Military smokes that efficiently obscure light across visible wavelengths and have low environmental impact and human health toxicity have not yet been developed. Hexachloroethane (HC) smokes have excellent obscuration performance with mass extinction coefficients (MEC) of > 3 m2/g across visible wavelengths, but are toxic and have limited use. A non-toxic obscuration grenade, the M106, has been produced by the Army and is currently used for visible obscurant applications. The MEC of M106 devices tested in a 190 m3 chamber at the Edgewood Chemical Biological Center (ECBC) averages 1.7 m2/g in the 400 – 700 nm regime with a grenade figure of merit (gFOM; a measure of fielded performance) of 0.67 m2/cm3. Numerical modeling predicts that titanium dioxide (TiO2) based obscurants could produce MEC that exceed 10 m2/g across the visible portion of the spectrum and gFOM of 25 m2/cm3 if TiO2 particles with a narrow size distribution were fabricated and dispersed in a non-agglomerated format.
The goal of this SERDP Exploratory Development (SEED) project was to develop a visible obscurant using low toxicity TiO2 particles that improves upon the performance of existing powder based visible obscurant grenades by a factor of 5. This goal was achieved by chemically and physically improving the dry powder fill material in a TiO2 grenade and investigating new methods of disseminating TiO2 nanoparticle to reduce agglomeration when aerosolized.
Several methods to synthesize TiO2 were developed and evaluated. One method produced stable monodisperse particles with mean diameters of 20 nm and 20% coefficient of variation (CV) and another method yielded discrete 184 nm diameter particles with an 18% CV. A variety of commercially available TiO2 powders were also acquired, processed, and functionalized with surface chemistries designed to minimize surface adhesion and to optimize dissemination. Uncoated TiO2 particles are hydrophilic and, after coating with long chain silane groups, can be rendered hydrophobic which improves their dispersibility. Techniques for coating TiO2 particles in solution and as a dry powder were successfully developed.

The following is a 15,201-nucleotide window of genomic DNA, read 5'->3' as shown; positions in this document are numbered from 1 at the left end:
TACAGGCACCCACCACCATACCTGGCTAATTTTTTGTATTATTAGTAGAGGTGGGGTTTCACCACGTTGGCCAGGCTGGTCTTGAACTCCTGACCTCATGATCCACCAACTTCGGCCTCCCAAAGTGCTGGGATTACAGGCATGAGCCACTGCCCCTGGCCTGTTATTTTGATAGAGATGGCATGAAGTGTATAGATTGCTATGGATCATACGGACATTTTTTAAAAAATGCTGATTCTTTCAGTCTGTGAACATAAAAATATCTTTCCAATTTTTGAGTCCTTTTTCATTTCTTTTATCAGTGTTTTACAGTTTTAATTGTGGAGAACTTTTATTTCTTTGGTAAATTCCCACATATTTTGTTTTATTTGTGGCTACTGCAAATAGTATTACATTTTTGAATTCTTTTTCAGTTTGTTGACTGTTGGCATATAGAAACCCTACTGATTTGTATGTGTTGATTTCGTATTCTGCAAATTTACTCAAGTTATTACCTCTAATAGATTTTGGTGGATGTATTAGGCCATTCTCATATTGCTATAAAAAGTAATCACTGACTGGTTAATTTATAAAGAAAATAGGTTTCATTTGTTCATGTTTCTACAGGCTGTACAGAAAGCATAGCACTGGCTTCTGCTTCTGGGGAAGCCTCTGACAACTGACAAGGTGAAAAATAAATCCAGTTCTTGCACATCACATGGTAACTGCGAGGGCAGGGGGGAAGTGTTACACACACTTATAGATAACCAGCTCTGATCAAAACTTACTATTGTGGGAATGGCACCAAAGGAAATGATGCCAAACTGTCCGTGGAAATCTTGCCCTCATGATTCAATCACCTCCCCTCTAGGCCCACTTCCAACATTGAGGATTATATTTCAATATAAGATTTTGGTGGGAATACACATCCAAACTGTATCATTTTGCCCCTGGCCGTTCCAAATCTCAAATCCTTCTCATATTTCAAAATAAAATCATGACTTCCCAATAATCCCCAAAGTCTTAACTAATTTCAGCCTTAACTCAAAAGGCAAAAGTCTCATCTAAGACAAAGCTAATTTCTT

A wide variety of surface modified TiO2 powders were packed at precisely controlled pressures into various container geometries. The packed powders were disseminated into a custom built 2.5 m3 aerosol chamber using various dispersal methods that are optimized to generate high shear forces and minimize the agglomeration of the aerosolized materials. The high improvement due to surface functionalization was Tiona RCL-9 TiO2 (Cristal Global) coated in solution with cyclic azasilanes, lyophilized to remove the solvent without agglomerating the nanomaterials, compressing into a thin puck using a ram with 500 psi pressure, and pneumatically disseminating with a burst of 1000 psi air. Using this optimized approach, gFOMs of up to 4 m2/cm3 were obtained compared to 0.6 m2/cm3 for the currently fielded M106 grenade (a factor of 6 improvement).
The performance gains were obtained using surface coatings on commercially developed powders that were still agglomerated, and continued improvement in deagglomerating commercial powders followed by surface functionalization and effective dissemination has the potential to increase performance closer to the theoretical gFOM for TiO2 based smokes which is 25 m2/cm3. If successful, such improvements would allow for the generation of a rapid, safe, and effective new class of obscuration devices that would exceed HC based obscurant devices in performance.